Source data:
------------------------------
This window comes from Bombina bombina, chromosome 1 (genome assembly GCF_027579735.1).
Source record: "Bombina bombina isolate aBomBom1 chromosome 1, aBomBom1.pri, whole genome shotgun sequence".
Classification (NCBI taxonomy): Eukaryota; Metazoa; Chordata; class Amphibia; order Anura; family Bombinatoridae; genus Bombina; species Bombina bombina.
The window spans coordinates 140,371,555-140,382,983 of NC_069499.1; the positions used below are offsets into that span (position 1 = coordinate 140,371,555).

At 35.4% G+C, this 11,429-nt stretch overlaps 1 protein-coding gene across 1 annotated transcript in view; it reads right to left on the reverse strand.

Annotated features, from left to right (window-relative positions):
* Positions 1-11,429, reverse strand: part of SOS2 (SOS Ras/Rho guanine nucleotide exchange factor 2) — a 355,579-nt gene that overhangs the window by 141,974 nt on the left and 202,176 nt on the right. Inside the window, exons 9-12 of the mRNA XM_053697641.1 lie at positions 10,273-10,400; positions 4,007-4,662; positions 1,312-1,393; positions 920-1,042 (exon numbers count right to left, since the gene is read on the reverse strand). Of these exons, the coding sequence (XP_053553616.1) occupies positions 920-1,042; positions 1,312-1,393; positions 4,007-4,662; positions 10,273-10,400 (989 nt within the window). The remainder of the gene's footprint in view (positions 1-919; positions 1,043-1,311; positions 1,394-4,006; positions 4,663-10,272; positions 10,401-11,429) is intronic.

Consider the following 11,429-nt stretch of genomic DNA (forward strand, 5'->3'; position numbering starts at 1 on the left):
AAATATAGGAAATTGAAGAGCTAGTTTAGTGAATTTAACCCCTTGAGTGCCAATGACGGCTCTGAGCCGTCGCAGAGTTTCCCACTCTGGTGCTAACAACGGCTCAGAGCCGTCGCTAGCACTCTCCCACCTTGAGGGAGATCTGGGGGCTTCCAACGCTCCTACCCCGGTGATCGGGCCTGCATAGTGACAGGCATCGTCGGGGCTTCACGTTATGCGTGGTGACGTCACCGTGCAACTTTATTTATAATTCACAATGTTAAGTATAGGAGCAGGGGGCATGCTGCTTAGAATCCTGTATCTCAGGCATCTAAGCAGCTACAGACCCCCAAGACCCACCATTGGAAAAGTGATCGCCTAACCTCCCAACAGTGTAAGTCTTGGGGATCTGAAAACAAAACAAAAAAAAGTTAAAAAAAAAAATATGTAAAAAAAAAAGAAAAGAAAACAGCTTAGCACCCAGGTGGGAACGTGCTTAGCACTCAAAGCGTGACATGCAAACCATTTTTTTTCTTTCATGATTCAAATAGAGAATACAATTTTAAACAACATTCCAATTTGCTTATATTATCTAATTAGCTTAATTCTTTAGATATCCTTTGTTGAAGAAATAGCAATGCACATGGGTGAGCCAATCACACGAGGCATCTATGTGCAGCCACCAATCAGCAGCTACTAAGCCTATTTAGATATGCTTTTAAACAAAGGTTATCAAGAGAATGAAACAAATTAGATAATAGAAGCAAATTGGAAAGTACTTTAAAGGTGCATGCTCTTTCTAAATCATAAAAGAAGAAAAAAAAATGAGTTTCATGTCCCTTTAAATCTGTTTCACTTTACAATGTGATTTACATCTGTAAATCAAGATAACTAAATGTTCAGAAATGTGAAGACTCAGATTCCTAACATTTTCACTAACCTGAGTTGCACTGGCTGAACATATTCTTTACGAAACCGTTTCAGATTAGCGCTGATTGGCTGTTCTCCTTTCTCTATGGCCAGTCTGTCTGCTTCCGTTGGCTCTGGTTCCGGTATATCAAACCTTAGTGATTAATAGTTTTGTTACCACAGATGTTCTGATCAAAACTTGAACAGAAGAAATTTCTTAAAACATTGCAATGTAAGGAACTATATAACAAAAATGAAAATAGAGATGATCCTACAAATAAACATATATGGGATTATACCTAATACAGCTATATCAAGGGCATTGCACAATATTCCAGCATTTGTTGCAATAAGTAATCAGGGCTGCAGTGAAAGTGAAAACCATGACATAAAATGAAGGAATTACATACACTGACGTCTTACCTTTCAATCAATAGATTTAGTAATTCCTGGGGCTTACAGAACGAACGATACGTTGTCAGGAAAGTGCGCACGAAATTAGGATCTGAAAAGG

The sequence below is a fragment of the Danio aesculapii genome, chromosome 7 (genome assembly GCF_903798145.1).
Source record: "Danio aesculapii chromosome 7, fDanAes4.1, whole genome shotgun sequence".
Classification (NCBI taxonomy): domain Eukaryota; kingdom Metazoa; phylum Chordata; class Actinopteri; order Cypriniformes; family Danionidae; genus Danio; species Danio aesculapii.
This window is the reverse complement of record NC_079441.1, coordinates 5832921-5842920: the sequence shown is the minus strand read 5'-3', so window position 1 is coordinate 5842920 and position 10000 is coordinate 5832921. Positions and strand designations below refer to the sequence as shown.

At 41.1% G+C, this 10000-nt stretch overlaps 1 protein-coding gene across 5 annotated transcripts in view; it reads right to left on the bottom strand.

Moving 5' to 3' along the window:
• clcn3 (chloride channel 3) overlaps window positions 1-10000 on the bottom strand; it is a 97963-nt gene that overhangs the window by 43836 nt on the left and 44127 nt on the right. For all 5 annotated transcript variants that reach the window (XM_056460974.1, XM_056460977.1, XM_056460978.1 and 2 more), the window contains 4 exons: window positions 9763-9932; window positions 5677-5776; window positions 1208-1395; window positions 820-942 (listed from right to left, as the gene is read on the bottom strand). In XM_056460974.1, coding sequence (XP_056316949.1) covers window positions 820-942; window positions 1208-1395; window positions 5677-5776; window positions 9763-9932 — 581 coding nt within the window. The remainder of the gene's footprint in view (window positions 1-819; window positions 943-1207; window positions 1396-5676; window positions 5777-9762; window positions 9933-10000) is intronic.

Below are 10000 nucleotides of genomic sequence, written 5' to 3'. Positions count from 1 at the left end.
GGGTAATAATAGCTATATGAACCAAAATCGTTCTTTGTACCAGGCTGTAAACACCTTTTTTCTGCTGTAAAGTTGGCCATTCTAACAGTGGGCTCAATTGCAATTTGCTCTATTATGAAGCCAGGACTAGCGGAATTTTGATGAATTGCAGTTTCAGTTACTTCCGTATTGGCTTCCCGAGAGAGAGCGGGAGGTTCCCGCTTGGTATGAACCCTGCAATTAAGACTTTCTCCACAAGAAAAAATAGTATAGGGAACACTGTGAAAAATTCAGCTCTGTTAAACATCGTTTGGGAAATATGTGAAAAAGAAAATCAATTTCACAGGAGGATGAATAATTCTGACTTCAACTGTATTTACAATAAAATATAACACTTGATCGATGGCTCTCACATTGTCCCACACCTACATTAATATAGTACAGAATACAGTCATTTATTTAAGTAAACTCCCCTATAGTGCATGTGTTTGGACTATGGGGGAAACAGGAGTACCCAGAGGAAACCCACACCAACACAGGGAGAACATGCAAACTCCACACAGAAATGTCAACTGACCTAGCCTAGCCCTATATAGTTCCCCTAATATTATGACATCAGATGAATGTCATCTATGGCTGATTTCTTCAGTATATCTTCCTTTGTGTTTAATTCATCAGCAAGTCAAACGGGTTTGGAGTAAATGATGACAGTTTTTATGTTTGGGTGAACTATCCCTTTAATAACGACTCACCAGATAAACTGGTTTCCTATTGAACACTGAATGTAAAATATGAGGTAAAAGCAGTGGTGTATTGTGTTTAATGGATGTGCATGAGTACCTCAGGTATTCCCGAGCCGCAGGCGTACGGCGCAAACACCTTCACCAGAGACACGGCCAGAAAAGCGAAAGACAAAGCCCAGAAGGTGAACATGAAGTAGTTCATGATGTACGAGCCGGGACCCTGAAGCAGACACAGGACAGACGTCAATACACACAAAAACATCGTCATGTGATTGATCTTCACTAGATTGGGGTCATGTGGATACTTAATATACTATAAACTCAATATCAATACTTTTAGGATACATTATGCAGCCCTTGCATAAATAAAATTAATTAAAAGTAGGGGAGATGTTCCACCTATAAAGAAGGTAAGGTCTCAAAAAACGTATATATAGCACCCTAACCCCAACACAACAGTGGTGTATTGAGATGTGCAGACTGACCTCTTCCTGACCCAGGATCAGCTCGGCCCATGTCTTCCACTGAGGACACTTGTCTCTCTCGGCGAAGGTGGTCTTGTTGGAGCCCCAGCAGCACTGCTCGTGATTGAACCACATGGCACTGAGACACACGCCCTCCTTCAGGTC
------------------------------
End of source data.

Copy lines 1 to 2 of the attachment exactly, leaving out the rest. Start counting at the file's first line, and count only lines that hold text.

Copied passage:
This window comes from Bombina bombina, chromosome 1 (genome assembly GCF_027579735.1).
Source record: "Bombina bombina isolate aBomBom1 chromosome 1, aBomBom1.pri, whole genome shotgun sequence".